Revelation Visual magic at billesley

When I arrived on a mellowing October dawn the sun, in acute relief, ignited the countryside for a brief period.
The landscape an explosion of colour, the church in the copse - the touchpaper
Lodged within the light box that is the south transept at All Saints', Billesley are two pieces of carved stone from former times
The first is a tympanum, beautifully carved, depicting a man being chased by evil (a serpent dragon) and moving towards the Holy Spirit (a dove).
Beneath such intricate and embroidered beauty lay a lump of stone which, in the half light of the early morning, didn't amount to much in terms of visual allure.
I could just make out the linear outline of a pattern
Later on in the day when the sun had swung low and hard to the west, my lump of stone took on a completely different aspect.
As the sunlight eddied through the Georgian glass of the bulls eye window, and crept along the face of the stone, a revelation took place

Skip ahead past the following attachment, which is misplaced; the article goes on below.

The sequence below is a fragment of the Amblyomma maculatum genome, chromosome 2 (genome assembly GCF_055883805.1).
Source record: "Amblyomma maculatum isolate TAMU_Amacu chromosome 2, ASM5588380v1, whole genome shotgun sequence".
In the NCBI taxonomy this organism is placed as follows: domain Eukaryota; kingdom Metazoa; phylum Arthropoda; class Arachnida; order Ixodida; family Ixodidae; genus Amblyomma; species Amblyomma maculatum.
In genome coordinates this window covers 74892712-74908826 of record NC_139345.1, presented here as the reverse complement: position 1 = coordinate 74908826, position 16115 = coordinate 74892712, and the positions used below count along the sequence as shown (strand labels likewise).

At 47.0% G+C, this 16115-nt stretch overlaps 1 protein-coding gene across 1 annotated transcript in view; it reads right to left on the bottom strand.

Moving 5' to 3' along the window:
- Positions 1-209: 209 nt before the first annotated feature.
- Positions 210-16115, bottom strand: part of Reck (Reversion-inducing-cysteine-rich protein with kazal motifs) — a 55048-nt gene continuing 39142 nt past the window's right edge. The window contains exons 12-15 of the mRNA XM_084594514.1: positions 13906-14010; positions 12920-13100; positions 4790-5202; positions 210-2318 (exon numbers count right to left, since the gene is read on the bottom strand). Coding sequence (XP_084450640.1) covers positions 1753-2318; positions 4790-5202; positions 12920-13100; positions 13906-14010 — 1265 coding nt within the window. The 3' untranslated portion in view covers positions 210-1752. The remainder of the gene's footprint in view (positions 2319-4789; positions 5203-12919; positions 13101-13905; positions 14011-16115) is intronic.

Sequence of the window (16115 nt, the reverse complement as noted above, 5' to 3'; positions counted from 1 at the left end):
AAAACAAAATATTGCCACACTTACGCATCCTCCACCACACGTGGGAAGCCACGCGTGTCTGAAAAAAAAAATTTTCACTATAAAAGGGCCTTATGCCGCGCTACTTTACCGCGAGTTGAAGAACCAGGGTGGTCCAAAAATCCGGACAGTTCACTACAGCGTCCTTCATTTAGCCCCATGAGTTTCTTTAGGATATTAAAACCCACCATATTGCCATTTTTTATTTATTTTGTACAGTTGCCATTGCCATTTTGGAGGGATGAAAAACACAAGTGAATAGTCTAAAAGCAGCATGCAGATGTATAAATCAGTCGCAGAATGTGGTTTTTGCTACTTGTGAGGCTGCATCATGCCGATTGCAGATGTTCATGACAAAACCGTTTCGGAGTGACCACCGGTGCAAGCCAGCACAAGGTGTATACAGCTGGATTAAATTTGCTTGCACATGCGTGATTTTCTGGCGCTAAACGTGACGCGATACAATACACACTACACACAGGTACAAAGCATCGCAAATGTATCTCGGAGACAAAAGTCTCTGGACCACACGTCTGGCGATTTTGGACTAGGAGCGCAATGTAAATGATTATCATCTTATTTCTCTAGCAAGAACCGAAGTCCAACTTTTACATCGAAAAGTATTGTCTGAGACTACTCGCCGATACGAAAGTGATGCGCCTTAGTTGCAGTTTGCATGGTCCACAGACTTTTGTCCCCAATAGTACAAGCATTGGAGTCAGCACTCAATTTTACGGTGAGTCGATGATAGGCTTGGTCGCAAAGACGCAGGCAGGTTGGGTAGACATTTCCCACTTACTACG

And it dawned upon me
This is how the originators must have meant their carvings to be seen
Firstly in the darkness
..and then suddenly exposed in relief - a piece of visual magic combining skill, time and light.
Not only this - but as I watched - the pattern swayed and eddied. And with the movement of the light, different parts lit up, whilst others disappeared.
An Anglo-Saxon study in time and motion
Only a mindset with such a different gearing of time could have created such a thing. Time on a different level.
Our appreciation of such art has now been lost with our quick-fire world and racing minds.
We stand for a moment and see the hard tooled stone, without really seeing.
I sat for an hour and watched - completely taken by the moment - sinking into timelessness that I had not experienced before.
A full hour felt like the blink of an eye.
And when the light was gone - my mind shifted gear from their world back to ours.
Andy Marshall is an award winning architectural photographer based in the UK

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